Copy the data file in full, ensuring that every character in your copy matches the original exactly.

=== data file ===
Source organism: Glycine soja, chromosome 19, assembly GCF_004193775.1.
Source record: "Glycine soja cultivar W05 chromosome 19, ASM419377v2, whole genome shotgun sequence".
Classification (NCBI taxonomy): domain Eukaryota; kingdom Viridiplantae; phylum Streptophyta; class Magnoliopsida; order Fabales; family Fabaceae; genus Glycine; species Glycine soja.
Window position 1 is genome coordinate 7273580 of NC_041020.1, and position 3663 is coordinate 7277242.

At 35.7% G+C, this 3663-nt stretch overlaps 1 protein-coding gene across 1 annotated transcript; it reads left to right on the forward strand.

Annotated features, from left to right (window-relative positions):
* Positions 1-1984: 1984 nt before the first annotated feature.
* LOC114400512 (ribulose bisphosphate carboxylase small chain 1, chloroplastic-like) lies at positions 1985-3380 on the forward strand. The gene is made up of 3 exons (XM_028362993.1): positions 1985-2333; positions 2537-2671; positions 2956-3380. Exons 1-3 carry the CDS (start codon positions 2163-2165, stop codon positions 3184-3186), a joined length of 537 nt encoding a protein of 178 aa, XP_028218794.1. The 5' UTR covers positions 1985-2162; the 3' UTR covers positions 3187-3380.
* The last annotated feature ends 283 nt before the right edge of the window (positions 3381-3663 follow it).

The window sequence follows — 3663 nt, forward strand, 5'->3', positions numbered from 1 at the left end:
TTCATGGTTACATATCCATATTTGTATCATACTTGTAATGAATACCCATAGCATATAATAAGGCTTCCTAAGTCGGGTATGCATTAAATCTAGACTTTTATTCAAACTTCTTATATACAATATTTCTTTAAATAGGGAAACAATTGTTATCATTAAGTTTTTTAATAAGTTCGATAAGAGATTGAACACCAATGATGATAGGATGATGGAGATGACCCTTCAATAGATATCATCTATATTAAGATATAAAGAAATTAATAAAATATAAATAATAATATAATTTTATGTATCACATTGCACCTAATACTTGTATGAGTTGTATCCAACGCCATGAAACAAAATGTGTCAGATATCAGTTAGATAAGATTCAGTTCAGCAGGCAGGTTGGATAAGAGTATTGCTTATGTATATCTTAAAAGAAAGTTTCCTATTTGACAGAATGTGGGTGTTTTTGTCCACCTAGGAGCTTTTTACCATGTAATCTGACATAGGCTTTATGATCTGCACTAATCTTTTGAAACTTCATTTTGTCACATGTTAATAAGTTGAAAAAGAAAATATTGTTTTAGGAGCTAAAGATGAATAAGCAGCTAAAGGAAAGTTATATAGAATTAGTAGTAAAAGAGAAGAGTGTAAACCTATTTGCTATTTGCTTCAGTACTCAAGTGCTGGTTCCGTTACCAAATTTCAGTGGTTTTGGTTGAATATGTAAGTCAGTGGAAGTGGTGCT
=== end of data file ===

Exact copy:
Source organism: Glycine soja, chromosome 19, assembly GCF_004193775.1.
Source record: "Glycine soja cultivar W05 chromosome 19, ASM419377v2, whole genome shotgun sequence".
Classification (NCBI taxonomy): domain Eukaryota; kingdom Viridiplantae; phylum Streptophyta; class Magnoliopsida; order Fabales; family Fabaceae; genus Glycine; species Glycine soja.
Window position 1 is genome coordinate 7273580 of NC_041020.1, and position 3663 is coordinate 7277242.

At 35.7% G+C, this 3663-nt stretch overlaps 1 protein-coding gene across 1 annotated transcript; it reads left to right on the forward strand.

Annotated features, from left to right (window-relative positions):
* Positions 1-1984: 1984 nt before the first annotated feature.
* LOC114400512 (ribulose bisphosphate carboxylase small chain 1, chloroplastic-like) lies at positions 1985-3380 on the forward strand. The gene is made up of 3 exons (XM_028362993.1): positions 1985-2333; positions 2537-2671; positions 2956-3380. Exons 1-3 carry the CDS (start codon positions 2163-2165, stop codon positions 3184-3186), a joined length of 537 nt encoding a protein of 178 aa, XP_028218794.1. The 5' UTR covers positions 1985-2162; the 3' UTR covers positions 3187-3380.
* The last annotated feature ends 283 nt before the right edge of the window (positions 3381-3663 follow it).

The window sequence follows — 3663 nt, forward strand, 5'->3', positions numbered from 1 at the left end:
TTCATGGTTACATATCCATATTTGTATCATACTTGTAATGAATACCCATAGCATATAATAAGGCTTCCTAAGTCGGGTATGCATTAAATCTAGACTTTTATTCAAACTTCTTATATACAATATTTCTTTAAATAGGGAAACAATTGTTATCATTAAGTTTTTTAATAAGTTCGATAAGAGATTGAACACCAATGATGATAGGATGATGGAGATGACCCTTCAATAGATATCATCTATATTAAGATATAAAGAAATTAATAAAATATAAATAATAATATAATTTTATGTATCACATTGCACCTAATACTTGTATGAGTTGTATCCAACGCCATGAAACAAAATGTGTCAGATATCAGTTAGATAAGATTCAGTTCAGCAGGCAGGTTGGATAAGAGTATTGCTTATGTATATCTTAAAAGAAAGTTTCCTATTTGACAGAATGTGGGTGTTTTTGTCCACCTAGGAGCTTTTTACCATGTAATCTGACATAGGCTTTATGATCTGCACTAATCTTTTGAAACTTCATTTTGTCACATGTTAATAAGTTGAAAAAGAAAATATTGTTTTAGGAGCTAAAGATGAATAAGCAGCTAAAGGAAAGTTATATAGAATTAGTAGTAAAAGAGAAGAGTGTAAACCTATTTGCTATTTGCTTCAGTACTCAAGTGCTGGTTCCGTTACCAAATTTCAGTGGTTTTGGTTGAATATGTAAGTCAGTGGAAGTGGTGCT